127 138 138 SEYCHELLES                              
115 139 139 SIERRA LEONE                            
123 140 140 SOMALIA                                 
153 141 141 SOUTH AFRICA   
000 000 147 BRITISH OVERSEAS TERRITORIES            
120 148 148 SUDAN                                   
125 149 149 TANZANIA                                
112 150 150 THE GAMBIA                              
139 151 151 TOGO                                    
107 152 152 TUNISIA                                 
126 153 153 UGANDA                                  
128 154 154 ZAIRE                                   
148 155 155 ZAMBIA                                  
150 156 156 ZIMBABWE       
199 157 157 AMSTERDAM ISLAND (FRANCE)               
199 158 158 ASCENSION ISLAND (U.K.)                 
199 159 159 CANARY ISLANDS (SPAIN)                  
104 160 160 CEUTA (SPAIN)                           
199 161 161 CHAGOS ARCHIPELAGO (U.K.)               
155 162 162 LESOTHO                               
199 163 163 MAYOTTE (FRANCE)                        
105 164 164 MELILLA (SPAIN)                         
199 165 165 REUNION ISLAND (FRANCE)                 
129 166 166 RWANDA                                  
154 167 167 SWAZILAND                               
199 168 168 TROMELIN ISLAND (FRANCE)                
102 169 169 WESTERN SAHARA (MOROCCO)        

206 201 201 AFGHANISTAN                             
207 202 202 BAHRAIN                                 
214 203 203 BANGLADESH                              
229 204 204 KAMPUCHEA / CAMBODIA                                
230 205 205 CHINA                                    50000 - 59999
220 205 205 HONG KONG (U.K.)  45000-45010  45030-45040 (China?)
215 207 207 INDIA                                   
205 208 208 IRAN                                    
204 209 209 IRAQ                                    
224 210 210 JAPAN                                   
201 211 211 USSR / KAZAKHSTAN                              
203 212 212 KUWAIT                                  
201 213 213 USSR / KYRGYZSTAN                              
228 214 214 LAOS                                    
218 215 215 MONGOLIA                                
225 216 216 BURMA / MYANMAR                                 
219 217 217 NEPAL                                   
210 218 218 OMAN                                    
213 219 219 PAKISTAN                                
208 220 220 QATAR                                   
223 221 221 SOUTH KOREA / REPUBLIC OF KOREA                       
202 223 223 SAUDI ARABIA                            
216 224 224 SRI LANKA                               
201 227 227 USSR / TAJIKISTAN                              
226 228 228 THAILAND                                
201 229 229 USSR / TURKMENISTAN                            
209 230 230 UNITED ARAB EMIRATES                    
201 231 231 USSR / UZBEKISTAN                              
227 232 232 VIETNAM                                 
211 233 233 YEMEN                   
212 233 233 PEOPLE'S DEMOCRATIC REPUBLIC OF YEMEN                (Merged Yemen?)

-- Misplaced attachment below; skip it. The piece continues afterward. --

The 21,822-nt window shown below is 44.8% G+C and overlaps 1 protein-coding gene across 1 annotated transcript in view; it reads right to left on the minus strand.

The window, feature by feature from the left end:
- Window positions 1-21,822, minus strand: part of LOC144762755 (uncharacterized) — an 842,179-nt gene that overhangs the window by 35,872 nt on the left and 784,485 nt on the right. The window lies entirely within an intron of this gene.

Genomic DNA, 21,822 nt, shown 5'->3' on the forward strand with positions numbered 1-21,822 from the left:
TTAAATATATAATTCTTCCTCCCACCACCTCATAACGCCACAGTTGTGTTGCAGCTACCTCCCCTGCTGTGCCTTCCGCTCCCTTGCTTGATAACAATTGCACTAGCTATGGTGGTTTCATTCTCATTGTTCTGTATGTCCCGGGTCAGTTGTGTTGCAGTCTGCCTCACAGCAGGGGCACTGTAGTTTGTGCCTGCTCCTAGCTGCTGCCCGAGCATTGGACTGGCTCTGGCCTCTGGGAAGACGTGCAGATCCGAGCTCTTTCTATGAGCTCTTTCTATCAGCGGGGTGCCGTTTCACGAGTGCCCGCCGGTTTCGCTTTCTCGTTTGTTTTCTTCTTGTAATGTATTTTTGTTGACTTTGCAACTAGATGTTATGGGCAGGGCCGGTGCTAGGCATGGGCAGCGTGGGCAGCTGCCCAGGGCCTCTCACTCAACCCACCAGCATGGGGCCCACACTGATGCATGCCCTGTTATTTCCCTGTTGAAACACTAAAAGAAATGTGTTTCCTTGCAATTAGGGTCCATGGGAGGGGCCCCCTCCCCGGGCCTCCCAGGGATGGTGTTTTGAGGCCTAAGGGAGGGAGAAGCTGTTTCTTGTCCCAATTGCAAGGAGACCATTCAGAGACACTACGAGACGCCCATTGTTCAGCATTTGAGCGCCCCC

221 234 234 MACAU (PORTUGAL)                        
217 235 235 MALDIVES                                
230 236 236 TAIWAN     ( 230 China ? )       50000 - 59999                     

313 301 301 ARGENTINA                               
309 302 302 BOLIVIA                                 
306 303 303 BRAZIL                                  
310 304 304 CHILE                                   
301 305 305 COLOMBIA                                
307 306 306 ECUADOR                                 
303 307 307 GUYANA                                  
311 308 308 PARAGUAY                                
308 309 309 PERU                                    
304 312 312 SURINAME                                
312 313 313 URUGUAY                                 
302 314 314 VENEZUELA                               
305 315 315 FRENCH GUIANA (FRANCE)                  
000 316 316 FALKLAND ISLANDS (U.K.)                 
000 317 317 SOUTH GEORGIA (U.K.)              

422 401 401 BARBADOS                                
411 402 402 BELIZE                                  
402 403 403 CANADA                                  
416 405 404 COSTA RICA                              
407 406 406 CUBA                                    
410 407 407 DOMINICAN REPUBLIC                      
413 408 408 EL SALVADOR                             
423 409 409 GRENADA                                 
412 410 410 GUATEMALA                               
409 411 411 HAITI                                   
414 412 412 HONDURAS                                
408 413 413 JAMAICA                                 
405 414 414 MEXICO                                  
415 415 415 NICARAGUA                               
417 416 416 PANAMA                                  
499 417 417 SAINT KITTS AND NEVIS              499?      
406 423 423 BAHAMAS / THE BAHAMAS                             
424 424 424 TRINIDAD AND TOBAGO                     
401 425 425 ALASKA / USA            
418 426 426 ANTIGUA AND BARBUDA                     
499 427 427 BERMUDA (U.K.)                  499?        
499 428 428 BRITISH VIRGIN ISLANDS (U.K.)           499?
499 429 429 CAYMAN ISLANDS (U.K.)                   499?
419 430 430 DOMINICA                                
607 431 431 GREENLAND (DENMARK)                     
499 432 432 GUADELOUPE (FRANCE)                     499?
499 433 433 MARTINIQUE (FRANCE)                     499?
499 435 435 PUERTO RICO (U.S.A.)                    499?
420 436 436 SAINT LUCIA                             
499 439 439 TURKS AND CAICOS ISLANDS                499?
499 440 440 VIRGIN ISLANDS (U.S.A.)       	499?

513 501 501 AUSTRALIA                               
508 502 502 FIJI                                    
515 503 503 INDONESIA                               
506 504 504 KIRIBATI                                
501 505 505 MALAYSIA                                
504 506 506 NAURU                                   
511 507 507 NEW ZEALAND                             
512 508 508 PAPUA NEW GUINEA                        
517 509 509 PHILIPPINES